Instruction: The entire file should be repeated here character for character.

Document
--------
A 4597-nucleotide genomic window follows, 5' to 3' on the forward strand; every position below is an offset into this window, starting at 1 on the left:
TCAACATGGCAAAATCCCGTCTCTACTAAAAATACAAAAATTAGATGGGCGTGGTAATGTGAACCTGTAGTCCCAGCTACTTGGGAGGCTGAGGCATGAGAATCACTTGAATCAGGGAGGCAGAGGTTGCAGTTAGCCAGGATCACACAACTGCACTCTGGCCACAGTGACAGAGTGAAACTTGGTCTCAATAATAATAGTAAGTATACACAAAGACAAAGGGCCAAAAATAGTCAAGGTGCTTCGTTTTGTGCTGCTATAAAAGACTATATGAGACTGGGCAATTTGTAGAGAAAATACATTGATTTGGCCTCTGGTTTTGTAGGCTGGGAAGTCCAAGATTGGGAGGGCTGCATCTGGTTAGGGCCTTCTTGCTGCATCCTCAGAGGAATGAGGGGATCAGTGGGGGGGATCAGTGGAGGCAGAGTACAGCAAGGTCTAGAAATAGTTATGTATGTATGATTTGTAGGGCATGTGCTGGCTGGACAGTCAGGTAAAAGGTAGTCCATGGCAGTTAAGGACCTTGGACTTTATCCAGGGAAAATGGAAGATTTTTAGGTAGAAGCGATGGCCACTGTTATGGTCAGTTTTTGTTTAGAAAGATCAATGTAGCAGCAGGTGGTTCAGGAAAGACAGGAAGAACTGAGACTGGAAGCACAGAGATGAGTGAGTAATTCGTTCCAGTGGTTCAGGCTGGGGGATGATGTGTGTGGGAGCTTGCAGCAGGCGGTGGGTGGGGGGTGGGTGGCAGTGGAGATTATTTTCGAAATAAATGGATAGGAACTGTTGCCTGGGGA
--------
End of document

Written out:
A 4597-nucleotide genomic window follows, 5' to 3' on the forward strand; every position below is an offset into this window, starting at 1 on the left:
TCAACATGGCAAAATCCCGTCTCTACTAAAAATACAAAAATTAGATGGGCGTGGTAATGTGAACCTGTAGTCCCAGCTACTTGGGAGGCTGAGGCATGAGAATCACTTGAATCAGGGAGGCAGAGGTTGCAGTTAGCCAGGATCACACAACTGCACTCTGGCCACAGTGACAGAGTGAAACTTGGTCTCAATAATAATAGTAAGTATACACAAAGACAAAGGGCCAAAAATAGTCAAGGTGCTTCGTTTTGTGCTGCTATAAAAGACTATATGAGACTGGGCAATTTGTAGAGAAAATACATTGATTTGGCCTCTGGTTTTGTAGGCTGGGAAGTCCAAGATTGGGAGGGCTGCATCTGGTTAGGGCCTTCTTGCTGCATCCTCAGAGGAATGAGGGGATCAGTGGGGGGGATCAGTGGAGGCAGAGTACAGCAAGGTCTAGAAATAGTTATGTATGTATGATTTGTAGGGCATGTGCTGGCTGGACAGTCAGGTAAAAGGTAGTCCATGGCAGTTAAGGACCTTGGACTTTATCCAGGGAAAATGGAAGATTTTTAGGTAGAAGCGATGGCCACTGTTATGGTCAGTTTTTGTTTAGAAAGATCAATGTAGCAGCAGGTGGTTCAGGAAAGACAGGAAGAACTGAGACTGGAAGCACAGAGATGAGTGAGTAATTCGTTCCAGTGGTTCAGGCTGGGGGATGATGTGTGTGGGAGCTTGCAGCAGGCGGTGGGTGGGGGGTGGGTGGCAGTGGAGATTATTTTCGAAATAAATGGATAGGAACTGTTGCCTGGGGA